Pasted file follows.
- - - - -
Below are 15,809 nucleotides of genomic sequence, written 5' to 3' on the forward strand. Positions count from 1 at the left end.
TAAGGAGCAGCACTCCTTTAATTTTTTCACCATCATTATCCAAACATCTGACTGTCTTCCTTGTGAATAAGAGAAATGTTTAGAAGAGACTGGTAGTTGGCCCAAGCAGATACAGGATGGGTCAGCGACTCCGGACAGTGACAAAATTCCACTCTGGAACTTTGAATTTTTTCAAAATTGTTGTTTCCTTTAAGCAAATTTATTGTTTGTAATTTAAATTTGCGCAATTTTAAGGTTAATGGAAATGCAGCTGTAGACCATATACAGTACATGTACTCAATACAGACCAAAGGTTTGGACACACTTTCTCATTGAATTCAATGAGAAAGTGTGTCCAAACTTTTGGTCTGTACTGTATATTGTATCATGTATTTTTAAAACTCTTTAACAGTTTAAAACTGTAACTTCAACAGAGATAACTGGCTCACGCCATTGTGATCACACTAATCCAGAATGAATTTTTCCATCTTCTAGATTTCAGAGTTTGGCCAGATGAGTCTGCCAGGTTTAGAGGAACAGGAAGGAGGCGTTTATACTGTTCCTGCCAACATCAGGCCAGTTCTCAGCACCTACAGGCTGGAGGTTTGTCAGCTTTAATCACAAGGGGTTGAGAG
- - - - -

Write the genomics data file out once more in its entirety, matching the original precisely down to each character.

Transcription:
Below are 15,809 nucleotides of genomic sequence, written 5' to 3' on the forward strand. Positions count from 1 at the left end.
TAAGGAGCAGCACTCCTTTAATTTTTTCACCATCATTATCCAAACATCTGACTGTCTTCCTTGTGAATAAGAGAAATGTTTAGAAGAGACTGGTAGTTGGCCCAAGCAGATACAGGATGGGTCAGCGACTCCGGACAGTGACAAAATTCCACTCTGGAACTTTGAATTTTTTCAAAATTGTTGTTTCCTTTAAGCAAATTTATTGTTTGTAATTTAAATTTGCGCAATTTTAAGGTTAATGGAAATGCAGCTGTAGACCATATACAGTACATGTACTCAATACAGACCAAAGGTTTGGACACACTTTCTCATTGAATTCAATGAGAAAGTGTGTCCAAACTTTTGGTCTGTACTGTATATTGTATCATGTATTTTTAAAACTCTTTAACAGTTTAAAACTGTAACTTCAACAGAGATAACTGGCTCACGCCATTGTGATCACACTAATCCAGAATGAATTTTTCCATCTTCTAGATTTCAGAGTTTGGCCAGATGAGTCTGCCAGGTTTAGAGGAACAGGAAGGAGGCGTTTATACTGTTCCTGCCAACATCAGGCCAGTTCTCAGCACCTACAGGCTGGAGGTTTGTCAGCTTTAATCACAAGGGGTTGAGAG